June’s harvest: Eating in season is good for the earth

A woman is holding a bunch of greens at a farmers market. Fresh lettuce, collard greens are among the items that will start to appear in markets in June, depending on where you live.

Is sustainability is important to you? Then this is your time of year.

It’s beginning of harvest time for much of North America, allowing you to practice sustainability at your dinner table by shopping local for fruits and vegetables.

It took far less energy and resources for the locally grown produce you choose at your farmers market or fruit stand to make it from the field to your home than the off-season offerings at your supermarket because they require minimal shipping and warehousing.

Make it even more sustainable by heading to U-pick farms where they let you do the harvesting. (Plus, you can sample the product while you work!)

A closeup image of four ripe strawberries on a white background. June is a great time for fresh strawberries in many regions.

Fresh is best

As a bonus, you’ll be eating better, too. Fresh produce has more nutrients than items that have been stored for days and shipped across the country.

In fact, studies show that the vegetables you see on the grocery store shelves probably have half the nutrients they did when they were picked.

Sweet and sour

So, what’s in season where you live? June means juicy, sweet strawberries for much of the country, as well as tart rhubarb. These come together nicely in strawberry-rhubarb pies, but strawberry shortcake is universal favorite for those who prefer to pass on rhubarb.

Strawberries are being rinsed in a colander under a faucet equipped with an eSpring filter system by Amway.

Making them last

Nothing beats picking a sun-warmed strawberry and popping it in your mouth. But if you plan to keep them around for a few days, try washing them in a vinegar and water bath and storing them between layers of paper towel so they don’t touch.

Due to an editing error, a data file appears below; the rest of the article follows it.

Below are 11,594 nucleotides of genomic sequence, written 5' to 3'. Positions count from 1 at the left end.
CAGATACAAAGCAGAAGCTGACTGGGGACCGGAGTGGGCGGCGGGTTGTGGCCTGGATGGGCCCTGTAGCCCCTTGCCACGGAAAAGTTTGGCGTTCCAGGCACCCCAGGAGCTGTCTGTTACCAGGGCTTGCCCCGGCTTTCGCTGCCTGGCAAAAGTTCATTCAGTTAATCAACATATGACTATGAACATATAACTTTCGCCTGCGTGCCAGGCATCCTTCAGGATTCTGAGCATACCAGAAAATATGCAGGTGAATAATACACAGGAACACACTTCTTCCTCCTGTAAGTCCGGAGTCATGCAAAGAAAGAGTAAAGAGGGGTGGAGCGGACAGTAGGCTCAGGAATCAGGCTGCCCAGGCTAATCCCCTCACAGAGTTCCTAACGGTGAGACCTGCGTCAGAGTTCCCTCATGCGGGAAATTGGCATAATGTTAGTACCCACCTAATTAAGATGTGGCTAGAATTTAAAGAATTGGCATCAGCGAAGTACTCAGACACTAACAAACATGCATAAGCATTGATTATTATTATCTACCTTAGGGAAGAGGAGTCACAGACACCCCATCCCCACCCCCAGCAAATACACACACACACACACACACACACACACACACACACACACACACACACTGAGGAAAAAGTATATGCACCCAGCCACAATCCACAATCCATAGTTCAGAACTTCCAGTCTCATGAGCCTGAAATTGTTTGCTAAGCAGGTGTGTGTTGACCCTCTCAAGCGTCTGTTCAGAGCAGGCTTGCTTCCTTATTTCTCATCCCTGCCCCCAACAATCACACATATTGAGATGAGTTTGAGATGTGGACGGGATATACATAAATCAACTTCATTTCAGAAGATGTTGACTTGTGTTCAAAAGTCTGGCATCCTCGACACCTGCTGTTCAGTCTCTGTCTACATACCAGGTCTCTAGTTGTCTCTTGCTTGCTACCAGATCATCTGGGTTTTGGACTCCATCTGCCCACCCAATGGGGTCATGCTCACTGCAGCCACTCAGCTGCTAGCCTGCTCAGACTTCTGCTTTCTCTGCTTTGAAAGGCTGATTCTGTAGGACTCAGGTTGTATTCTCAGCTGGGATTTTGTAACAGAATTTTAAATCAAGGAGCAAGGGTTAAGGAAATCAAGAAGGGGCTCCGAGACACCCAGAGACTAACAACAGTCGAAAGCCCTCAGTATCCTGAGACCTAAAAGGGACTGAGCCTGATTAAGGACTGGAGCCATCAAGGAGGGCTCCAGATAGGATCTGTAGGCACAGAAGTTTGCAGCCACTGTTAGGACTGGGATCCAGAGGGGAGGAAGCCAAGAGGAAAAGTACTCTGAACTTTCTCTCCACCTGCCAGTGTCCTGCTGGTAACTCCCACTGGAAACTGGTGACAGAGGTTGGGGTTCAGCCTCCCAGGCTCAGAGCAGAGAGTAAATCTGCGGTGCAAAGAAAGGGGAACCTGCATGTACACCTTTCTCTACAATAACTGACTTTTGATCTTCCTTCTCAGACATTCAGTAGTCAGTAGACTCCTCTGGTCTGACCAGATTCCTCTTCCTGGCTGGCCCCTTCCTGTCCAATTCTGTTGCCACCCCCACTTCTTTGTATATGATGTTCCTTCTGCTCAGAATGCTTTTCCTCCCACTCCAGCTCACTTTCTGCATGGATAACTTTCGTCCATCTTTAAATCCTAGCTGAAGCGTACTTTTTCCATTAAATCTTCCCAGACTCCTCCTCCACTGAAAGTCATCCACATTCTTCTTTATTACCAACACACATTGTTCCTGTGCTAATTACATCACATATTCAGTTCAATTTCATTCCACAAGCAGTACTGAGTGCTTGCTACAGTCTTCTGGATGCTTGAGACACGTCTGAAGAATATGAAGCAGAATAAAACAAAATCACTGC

That will help prevent mold and mush. If they manage to stick around even longer, consider freezing them for smoothies or making jellies and jams.

You’re still reaping those sustainability benefits months later when you spread homemade preserves on your morning toast.

A closeup image of green, leafy lettuce.

Going green

June is also when lettuce, peas, peapods, salad greens, radishes, collard greens, mustard and green onions are ready. Beets show up in the middle of the month, and you might see a little broccoli, kale and onions near the end, depending where you live.

If those greens need a little more zip, look for the fresh herbs making their way to farmers markets or consider growing them yourself. They do well in containers on your porch, and many will be ready for snipping all summer long, including chives, dill, mint, oregano, parsley, sage and thyme.

A box of Nutrilite Double X lies next to a plate with bread, meats, cheese, vegetables and strawberries.

Good for you

The World Health Organization recommends consuming five to nine servings per day of fruits and vegetables each day, and all this colorful food is great for achieving that goal. It will help boost your antioxidant and phytonutrient intake, too.

Plus, all those fresh fruits and vegetables will taste better this month than they will at any other time of the year.

Does your busy lifestyle make it difficult to get your daily dose of fruits and vegetables, whether they are in season or not? Consider a nutritional supplement to help fill the gaps, such as Nutrilite™ Double X™ Vitamin/Mineral/Phytonutrient Supplement or Nutrilite™ Concentrated Fruits and Vegetables. Learn more at the website for Amway US or Amway Canada.

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